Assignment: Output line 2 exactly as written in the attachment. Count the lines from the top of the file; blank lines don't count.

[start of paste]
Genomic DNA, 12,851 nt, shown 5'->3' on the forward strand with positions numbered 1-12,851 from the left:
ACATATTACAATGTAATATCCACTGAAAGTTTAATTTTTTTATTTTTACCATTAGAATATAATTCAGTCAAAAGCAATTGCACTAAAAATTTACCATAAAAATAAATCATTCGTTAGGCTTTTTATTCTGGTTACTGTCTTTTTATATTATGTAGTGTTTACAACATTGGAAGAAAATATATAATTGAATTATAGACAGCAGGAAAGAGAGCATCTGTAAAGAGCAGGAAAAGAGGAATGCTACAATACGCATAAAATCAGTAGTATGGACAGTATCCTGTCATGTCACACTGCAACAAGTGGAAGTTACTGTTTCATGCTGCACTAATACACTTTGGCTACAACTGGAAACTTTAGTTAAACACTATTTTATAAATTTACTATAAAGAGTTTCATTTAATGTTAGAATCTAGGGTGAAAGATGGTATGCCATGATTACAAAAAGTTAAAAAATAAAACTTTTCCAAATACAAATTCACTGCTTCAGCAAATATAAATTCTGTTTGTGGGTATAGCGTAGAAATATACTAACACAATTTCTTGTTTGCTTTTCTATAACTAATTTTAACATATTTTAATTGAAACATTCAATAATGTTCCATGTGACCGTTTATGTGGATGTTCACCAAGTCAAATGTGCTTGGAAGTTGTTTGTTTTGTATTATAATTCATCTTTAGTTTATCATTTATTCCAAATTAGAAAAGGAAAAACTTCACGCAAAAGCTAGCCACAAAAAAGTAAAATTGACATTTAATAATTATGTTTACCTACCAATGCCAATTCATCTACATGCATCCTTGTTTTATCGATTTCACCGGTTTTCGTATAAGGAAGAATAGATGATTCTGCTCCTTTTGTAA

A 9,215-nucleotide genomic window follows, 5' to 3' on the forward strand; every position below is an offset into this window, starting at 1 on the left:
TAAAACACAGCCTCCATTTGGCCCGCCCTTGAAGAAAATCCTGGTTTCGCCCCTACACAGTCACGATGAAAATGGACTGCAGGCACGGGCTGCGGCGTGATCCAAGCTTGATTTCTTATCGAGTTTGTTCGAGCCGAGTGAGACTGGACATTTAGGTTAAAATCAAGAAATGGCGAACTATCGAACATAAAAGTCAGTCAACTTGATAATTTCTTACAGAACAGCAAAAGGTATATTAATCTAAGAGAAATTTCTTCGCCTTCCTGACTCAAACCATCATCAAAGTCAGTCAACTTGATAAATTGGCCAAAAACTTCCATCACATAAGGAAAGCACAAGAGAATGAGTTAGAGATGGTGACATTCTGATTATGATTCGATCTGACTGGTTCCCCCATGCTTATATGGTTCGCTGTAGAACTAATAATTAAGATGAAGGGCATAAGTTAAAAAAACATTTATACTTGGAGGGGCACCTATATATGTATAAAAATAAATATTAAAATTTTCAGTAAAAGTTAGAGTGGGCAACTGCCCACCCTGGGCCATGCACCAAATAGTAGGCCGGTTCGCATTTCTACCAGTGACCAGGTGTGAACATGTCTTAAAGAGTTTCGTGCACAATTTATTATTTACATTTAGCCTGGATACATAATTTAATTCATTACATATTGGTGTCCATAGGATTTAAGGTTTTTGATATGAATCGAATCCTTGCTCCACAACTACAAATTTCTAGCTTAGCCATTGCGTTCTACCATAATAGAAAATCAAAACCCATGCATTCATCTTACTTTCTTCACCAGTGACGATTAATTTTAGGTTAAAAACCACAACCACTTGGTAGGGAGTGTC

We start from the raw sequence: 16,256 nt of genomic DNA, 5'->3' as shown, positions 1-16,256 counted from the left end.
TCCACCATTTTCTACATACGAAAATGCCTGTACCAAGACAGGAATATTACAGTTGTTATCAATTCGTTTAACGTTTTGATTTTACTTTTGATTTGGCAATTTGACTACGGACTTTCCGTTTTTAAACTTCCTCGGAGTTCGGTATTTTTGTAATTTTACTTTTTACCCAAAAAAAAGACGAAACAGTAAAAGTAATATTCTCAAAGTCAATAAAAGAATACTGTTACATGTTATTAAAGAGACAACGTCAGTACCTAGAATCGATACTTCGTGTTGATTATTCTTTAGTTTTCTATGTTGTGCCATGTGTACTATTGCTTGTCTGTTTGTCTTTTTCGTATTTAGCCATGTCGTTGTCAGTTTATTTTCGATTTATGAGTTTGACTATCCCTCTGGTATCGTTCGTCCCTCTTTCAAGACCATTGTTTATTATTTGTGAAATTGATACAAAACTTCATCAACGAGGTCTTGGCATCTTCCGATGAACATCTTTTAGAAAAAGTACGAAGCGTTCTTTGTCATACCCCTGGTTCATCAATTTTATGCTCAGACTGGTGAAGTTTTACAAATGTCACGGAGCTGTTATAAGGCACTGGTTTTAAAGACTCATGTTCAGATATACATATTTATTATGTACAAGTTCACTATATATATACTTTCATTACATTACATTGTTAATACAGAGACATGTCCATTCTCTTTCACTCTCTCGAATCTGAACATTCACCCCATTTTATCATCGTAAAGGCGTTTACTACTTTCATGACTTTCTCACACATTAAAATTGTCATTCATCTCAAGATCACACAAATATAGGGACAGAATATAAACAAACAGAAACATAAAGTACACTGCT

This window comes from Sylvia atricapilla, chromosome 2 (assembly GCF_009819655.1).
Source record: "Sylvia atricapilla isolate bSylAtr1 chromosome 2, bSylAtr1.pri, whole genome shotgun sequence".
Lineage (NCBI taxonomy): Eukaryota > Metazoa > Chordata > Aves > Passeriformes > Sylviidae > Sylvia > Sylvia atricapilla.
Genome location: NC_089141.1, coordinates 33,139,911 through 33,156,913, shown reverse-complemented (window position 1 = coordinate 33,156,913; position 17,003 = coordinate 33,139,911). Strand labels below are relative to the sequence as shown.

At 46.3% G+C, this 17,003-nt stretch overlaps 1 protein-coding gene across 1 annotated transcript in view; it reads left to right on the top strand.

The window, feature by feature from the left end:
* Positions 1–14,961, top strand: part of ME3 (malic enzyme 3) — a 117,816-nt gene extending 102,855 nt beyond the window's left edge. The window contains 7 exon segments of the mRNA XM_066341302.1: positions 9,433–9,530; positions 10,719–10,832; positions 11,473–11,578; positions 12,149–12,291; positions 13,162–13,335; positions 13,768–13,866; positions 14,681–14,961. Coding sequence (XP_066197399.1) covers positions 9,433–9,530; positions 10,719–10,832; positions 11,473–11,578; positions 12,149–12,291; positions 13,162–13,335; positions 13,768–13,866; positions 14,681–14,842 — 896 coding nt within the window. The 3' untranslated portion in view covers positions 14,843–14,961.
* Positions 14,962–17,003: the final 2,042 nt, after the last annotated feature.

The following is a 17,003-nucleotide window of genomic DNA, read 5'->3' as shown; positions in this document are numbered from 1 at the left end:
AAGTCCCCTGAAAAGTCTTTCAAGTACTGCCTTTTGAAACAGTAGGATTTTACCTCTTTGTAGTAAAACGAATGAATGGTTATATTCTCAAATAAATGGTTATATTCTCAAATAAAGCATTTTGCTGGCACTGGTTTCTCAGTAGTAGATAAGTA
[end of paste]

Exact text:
ACATATTACAATGTAATATCCACTGAAAGTTTAATTTTTTTATTTTTACCATTAGAATATAATTCAGTCAAAAGCAATTGCACTAAAAATTTACCATAAAAATAAATCATTCGTTAGGCTTTTTATTCTGGTTACTGTCTTTTTATATTATGTAGTGTTTACAACATTGGAAGAAAATATATAATTGAATTATAGACAGCAGGAAAGAGAGCATCTGTAAAGAGCAGGAAAAGAGGAATGCTACAATACGCATAAAATCAGTAGTATGGACAGTATCCTGTCATGTCACACTGCAACAAGTGGAAGTTACTGTTTCATGCTGCACTAATACACTTTGGCTACAACTGGAAACTTTAGTTAAACACTATTTTATAAATTTACTATAAAGAGTTTCATTTAATGTTAGAATCTAGGGTGAAAGATGGTATGCCATGATTACAAAAAGTTAAAAAATAAAACTTTTCCAAATACAAATTCACTGCTTCAGCAAATATAAATTCTGTTTGTGGGTATAGCGTAGAAATATACTAACACAATTTCTTGTTTGCTTTTCTATAACTAATTTTAACATATTTTAATTGAAACATTCAATAATGTTCCATGTGACCGTTTATGTGGATGTTCACCAAGTCAAATGTGCTTGGAAGTTGTTTGTTTTGTATTATAATTCATCTTTAGTTTATCATTTATTCCAAATTAGAAAAGGAAAAACTTCACGCAAAAGCTAGCCACAAAAAAGTAAAATTGACATTTAATAATTATGTTTACCTACCAATGCCAATTCATCTACATGCATCCTTGTTTTATCGATTTCACCGGTTTTCGTATAAGGAAGAATAGATGATTCTGCTCCTTTTGTAA